Why Ghana must Reconsider its Cotton Industry to Conquer Poverty

Cotton production in Ghana has contributed much to the economic development of its inhabitants, especially in the northern parts in particular and the textile industry in general.

Historically, the country started commercial production in 1968 but sad to recount it has encountered numerous challenges, resulting in production decline.

In spite of efforts by successive governments to resuscitate the cotton sector inherent problems within the industry seem to defy solution. For instance, out of the three private companies given the nod by the government in 2009, it is only Wienco Cotton that is still alive in the cotton industry in the North right now albeit with so much difficulties and challenges.

It is against this background that the recent RMG Ghana Limited, an agricultural input distribution company‘s injection of 10 million dollars into revamping the industry is a step in the right direction.

The five-year project to be implemented by Wienco Cotton Ltd with a target of increasing the units of cultivation from the current 4,000 to 50,000 units is aimed at boosting the cotton sector to feed the fabric industry to enhance economic growth.

Research shows that over 60% of the world’s cotton is produced by smallholder cotton farmers, who are among the poorest and most vulnerable in the world. Around 90% of these estimated 100 million smallholder farmers live in developing countries and grow the crop on less than two hectares.

Many smallholder cotton farmers live below the poverty line, earning less for the sale of their cotton than they need to meet basic needs such as food, healthcare and tools.

Smallholder farmers often suffer high levels of debt, in part due to high input costs (such as pesticides and fertilisers). Along with other market factors, this can contribute to a perpetual cycle of poverty for many.

Sustainable cotton has the potential to lift millions of people out of poverty by providing a more stable income and improved working conditions. Cotton is an important rotation crop for smallholders, both for fibre, fuel and food (such as cotton seed oil) and the cash income it generates is vital to improved living standards.

Cotton farming systems vary hugely between geographical areas. In countries such as the USA, Australia and Brazil, cotton is grown on larger, modernised farms using more mechanised technology and systems. In other parts of the world like India and Mali, it’s more likely to see small-scale, labour-intensive production like hand weeding and picking.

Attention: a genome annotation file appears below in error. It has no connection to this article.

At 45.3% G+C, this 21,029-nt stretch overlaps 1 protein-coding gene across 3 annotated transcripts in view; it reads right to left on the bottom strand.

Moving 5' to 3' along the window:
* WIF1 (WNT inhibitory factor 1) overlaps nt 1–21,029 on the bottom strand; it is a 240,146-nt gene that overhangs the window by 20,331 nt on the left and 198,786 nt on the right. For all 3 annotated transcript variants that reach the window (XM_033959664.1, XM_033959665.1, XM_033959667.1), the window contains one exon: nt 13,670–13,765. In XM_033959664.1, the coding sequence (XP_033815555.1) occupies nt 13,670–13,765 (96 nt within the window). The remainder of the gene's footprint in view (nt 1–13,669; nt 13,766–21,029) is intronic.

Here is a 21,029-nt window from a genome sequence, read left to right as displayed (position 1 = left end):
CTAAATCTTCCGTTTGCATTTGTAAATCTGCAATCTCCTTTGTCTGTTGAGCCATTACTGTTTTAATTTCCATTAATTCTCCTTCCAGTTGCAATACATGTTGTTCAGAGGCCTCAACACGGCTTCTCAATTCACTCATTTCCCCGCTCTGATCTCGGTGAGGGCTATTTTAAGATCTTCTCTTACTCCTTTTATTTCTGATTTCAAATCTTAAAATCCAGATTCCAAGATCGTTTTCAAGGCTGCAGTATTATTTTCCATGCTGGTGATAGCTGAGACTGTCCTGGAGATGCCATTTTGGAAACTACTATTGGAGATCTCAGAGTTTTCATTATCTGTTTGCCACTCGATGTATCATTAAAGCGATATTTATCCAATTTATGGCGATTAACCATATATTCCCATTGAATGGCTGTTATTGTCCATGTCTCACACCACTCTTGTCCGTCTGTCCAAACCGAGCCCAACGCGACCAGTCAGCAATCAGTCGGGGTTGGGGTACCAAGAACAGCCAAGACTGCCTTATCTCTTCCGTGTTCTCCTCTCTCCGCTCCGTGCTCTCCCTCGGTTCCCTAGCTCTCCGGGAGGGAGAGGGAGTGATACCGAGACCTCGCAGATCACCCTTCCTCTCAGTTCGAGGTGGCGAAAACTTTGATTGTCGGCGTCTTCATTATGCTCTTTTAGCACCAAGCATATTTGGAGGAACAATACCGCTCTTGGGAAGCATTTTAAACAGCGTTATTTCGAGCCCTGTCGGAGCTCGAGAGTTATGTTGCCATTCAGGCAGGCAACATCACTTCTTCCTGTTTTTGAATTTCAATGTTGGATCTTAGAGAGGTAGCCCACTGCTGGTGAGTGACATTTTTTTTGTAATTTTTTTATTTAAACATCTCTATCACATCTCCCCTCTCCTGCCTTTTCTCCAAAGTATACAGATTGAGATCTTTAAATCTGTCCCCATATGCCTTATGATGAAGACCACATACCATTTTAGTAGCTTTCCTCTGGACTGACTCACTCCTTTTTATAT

Wherever it is grown, unless produced according to sustainable practices, cotton production can present significant challenges, and in some parts of the world may be associated with high social, environmental and economic impacts.

Experts say the price of cotton can be volatile, due to a range of factors such as national regulation, stockpiling, and government subsidies for farmers. This, combined with other factors, creates an uncertain market for farmers, which can make cotton a less attractive crop to grow.

Additionally, they point out that the financialisation of cotton is a lesser-known issue significantly impacting the stability of cotton markets.

Where these markets were once used to manage risk, they are now used in times of low returns in conventional stock markets and investments as a source of profit.

This result in significant fluctuations in price and therefore instability in the cotton price farmers can realise at a given time, despite having no real connection to physical supply and demand.

The government should therefore put in place pragmatic and farmer-friendly measures to ensure that interest in the industry does not fluctuate with times and seasons. This would make the cotton industry play its expected role in the planting for jobs and export programme.

Source: Oppong Baah || African Eye Report

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